Marlborough vines sit in a valley, book-ended by mountains to the north and the south

ripe brown apple, grapefruit and light oak on a foundation of medium acidity. The finish was long and clean.  This wine displayed a linear quality that comes ever so close to a Puligny-Montrachet.  What a beauty!

 

 

Marlborough – Te Whare Ra Gewürztraminer 2009

Te Whare Ra is a long-established property now operated by a young couple, Anna and Jason Flowerday, both accomplished winemakers with experience in New Zealand and Australia.  Their wines are shaped by strict adherence to biodynamic principles and are characteristically delicate and elegant, across all varietals.  The Gewürz is Alsatian in style reflecting the cool-climate of the Wairau Valley. It has great varietal typicity: lichee, peach, pear and ginger on the nose and palate with flinty minerals and medium acidity providing structure to complement the assertive fruit. The finish is long with lingering pear and stone fruit flavours. This wine displayed wonderful complexity and structure.

Te Whare Ra wines are only available in Ontario through the Hemispheres Wine Guild: http://www.hemisphereswine.ca/.

Canterbury – Mountford Chardonnay 2007

This property is located an hour north of Christchurch and the vines are situated on a hilly site reminiscent of the hills to the west of the city of Beaune in Burgundy.  The Chardonnay is aged for some 16 months in medium toasted French oak and displays a Premier Cru character which is Côte de Beaune in origin.  The nose is complex with peach, ripe mango, smoke and minerals present.  The palate is dry with medium acidity, a full body and austere mouth feel. The palate is dominated by flavours of brown apple, pineapple, mango, earth, vanilla and stony minerals. The finish is long and full. This wine has sound structure and intense fruit expression.  It will age and improve over the next 7 – 10 years.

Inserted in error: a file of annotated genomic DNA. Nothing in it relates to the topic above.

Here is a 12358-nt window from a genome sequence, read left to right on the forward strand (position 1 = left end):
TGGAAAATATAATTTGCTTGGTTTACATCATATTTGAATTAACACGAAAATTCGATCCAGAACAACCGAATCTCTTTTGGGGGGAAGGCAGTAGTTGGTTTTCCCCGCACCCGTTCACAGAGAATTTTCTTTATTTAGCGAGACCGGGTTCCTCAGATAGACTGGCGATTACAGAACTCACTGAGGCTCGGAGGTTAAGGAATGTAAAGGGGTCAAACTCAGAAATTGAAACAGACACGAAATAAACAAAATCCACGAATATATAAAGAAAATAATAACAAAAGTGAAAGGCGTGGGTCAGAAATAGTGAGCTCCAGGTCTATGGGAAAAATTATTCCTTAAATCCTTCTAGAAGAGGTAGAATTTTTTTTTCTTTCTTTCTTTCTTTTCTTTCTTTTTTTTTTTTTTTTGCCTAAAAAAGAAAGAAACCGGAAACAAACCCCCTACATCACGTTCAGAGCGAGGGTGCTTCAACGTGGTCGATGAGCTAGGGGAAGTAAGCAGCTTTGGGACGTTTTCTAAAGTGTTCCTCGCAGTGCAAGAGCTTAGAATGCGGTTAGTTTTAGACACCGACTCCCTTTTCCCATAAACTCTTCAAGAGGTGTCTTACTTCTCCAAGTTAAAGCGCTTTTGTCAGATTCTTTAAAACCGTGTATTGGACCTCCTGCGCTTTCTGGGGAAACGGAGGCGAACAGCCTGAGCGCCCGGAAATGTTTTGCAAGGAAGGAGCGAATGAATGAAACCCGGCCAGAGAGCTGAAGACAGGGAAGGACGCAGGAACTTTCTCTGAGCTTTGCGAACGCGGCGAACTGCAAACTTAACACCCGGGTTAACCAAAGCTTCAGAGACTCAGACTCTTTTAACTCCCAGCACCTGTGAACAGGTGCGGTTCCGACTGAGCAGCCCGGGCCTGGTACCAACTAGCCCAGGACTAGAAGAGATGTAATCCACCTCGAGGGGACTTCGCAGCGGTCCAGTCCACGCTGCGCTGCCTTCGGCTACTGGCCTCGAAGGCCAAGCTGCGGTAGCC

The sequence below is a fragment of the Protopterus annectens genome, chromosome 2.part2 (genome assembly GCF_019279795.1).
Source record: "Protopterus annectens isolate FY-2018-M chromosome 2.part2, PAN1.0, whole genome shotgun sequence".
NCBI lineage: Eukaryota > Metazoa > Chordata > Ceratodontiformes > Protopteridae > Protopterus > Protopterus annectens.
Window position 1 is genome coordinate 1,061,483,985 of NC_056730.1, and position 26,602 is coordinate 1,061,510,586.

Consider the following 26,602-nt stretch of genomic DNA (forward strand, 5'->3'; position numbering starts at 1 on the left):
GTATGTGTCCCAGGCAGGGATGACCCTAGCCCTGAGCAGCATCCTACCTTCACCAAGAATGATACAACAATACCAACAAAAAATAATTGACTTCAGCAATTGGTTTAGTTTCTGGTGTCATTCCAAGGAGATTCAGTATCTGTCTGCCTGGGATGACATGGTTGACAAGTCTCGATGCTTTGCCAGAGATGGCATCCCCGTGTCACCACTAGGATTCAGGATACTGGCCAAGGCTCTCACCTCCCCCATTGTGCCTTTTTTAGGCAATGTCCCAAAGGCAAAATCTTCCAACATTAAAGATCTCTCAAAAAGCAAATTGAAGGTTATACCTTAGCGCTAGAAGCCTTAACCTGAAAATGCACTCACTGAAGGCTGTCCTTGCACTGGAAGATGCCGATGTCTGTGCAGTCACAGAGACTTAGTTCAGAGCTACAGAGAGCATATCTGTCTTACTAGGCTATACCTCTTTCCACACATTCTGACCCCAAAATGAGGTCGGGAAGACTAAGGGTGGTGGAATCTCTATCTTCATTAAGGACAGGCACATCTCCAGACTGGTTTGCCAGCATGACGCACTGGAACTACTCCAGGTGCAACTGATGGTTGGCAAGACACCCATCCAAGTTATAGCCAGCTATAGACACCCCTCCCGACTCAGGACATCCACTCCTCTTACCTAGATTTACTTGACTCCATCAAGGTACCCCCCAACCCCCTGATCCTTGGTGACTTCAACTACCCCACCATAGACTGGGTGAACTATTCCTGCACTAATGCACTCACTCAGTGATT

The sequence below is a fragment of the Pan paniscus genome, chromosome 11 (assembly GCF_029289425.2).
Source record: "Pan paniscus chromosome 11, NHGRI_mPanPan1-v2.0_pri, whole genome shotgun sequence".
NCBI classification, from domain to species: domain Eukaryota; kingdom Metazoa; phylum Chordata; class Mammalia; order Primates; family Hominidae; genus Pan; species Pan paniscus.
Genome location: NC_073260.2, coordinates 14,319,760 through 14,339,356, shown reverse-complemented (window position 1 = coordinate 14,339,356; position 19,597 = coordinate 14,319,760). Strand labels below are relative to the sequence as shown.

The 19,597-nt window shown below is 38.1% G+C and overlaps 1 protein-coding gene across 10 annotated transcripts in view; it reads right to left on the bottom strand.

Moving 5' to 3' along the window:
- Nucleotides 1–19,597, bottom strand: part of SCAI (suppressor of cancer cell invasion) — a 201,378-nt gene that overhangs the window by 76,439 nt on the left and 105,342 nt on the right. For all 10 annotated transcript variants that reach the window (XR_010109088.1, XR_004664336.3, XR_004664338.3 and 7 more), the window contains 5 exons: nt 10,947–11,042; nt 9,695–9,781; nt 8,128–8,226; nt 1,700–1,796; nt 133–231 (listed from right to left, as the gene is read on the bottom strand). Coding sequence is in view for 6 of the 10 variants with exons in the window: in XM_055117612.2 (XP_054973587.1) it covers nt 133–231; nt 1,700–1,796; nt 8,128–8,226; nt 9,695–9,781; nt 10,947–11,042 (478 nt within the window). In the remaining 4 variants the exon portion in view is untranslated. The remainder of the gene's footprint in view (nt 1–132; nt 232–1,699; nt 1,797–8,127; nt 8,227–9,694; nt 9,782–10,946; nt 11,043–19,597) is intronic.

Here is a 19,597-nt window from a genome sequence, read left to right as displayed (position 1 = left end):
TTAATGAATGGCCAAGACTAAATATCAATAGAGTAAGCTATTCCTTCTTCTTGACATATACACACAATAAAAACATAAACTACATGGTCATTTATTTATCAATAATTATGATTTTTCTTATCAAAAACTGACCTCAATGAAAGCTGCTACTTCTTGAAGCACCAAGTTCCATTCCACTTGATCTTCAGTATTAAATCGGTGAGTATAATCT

Canterbury – Muddy Water Syrah 2008

Muddy Water is a small winery located next door to Mountford.  The terroir is similar to that of Mountford: west-facing slopes on clay soil with a limestone base surrounded by a cool climate.  The wines of Muddy Water are made by an accomplished wine maker, Belinda Gould, who has studied both in New Zealand and in Germany at the Geissenheim school in the Rhine Valley.  Belinda makes wines of assertive fruit expression with fine structure and balance.  The Syrah is a lean, fresh, zesty wine that has an intense fruit-forward nose accompanied by peppermint, smoke and vanilla notes.  The palate is dry with a medium-full body and medium, delicate tannins. Ripe black cherry fruit, black pepper and toast  flavours dominate the palate.  The finish is clean and long.  For lovers of fat Aussie Shiraz you might as well look elsewhere.

I was very impressed by the wines I encountered in my four-day sampler of New Zealand.  Now we need someone to open the door to bring some of these beauties into Canada.  These are not inexpensive wines but they are a demonstration of what we will see from this country as winemakers and grape growers spread their wings. It is evident that there is great potential beyond Sauvignon Blanc!

à bientôt…

Originally published in WVN May 29, 2010. Copyright© W. John Switzer 2003 – 2010.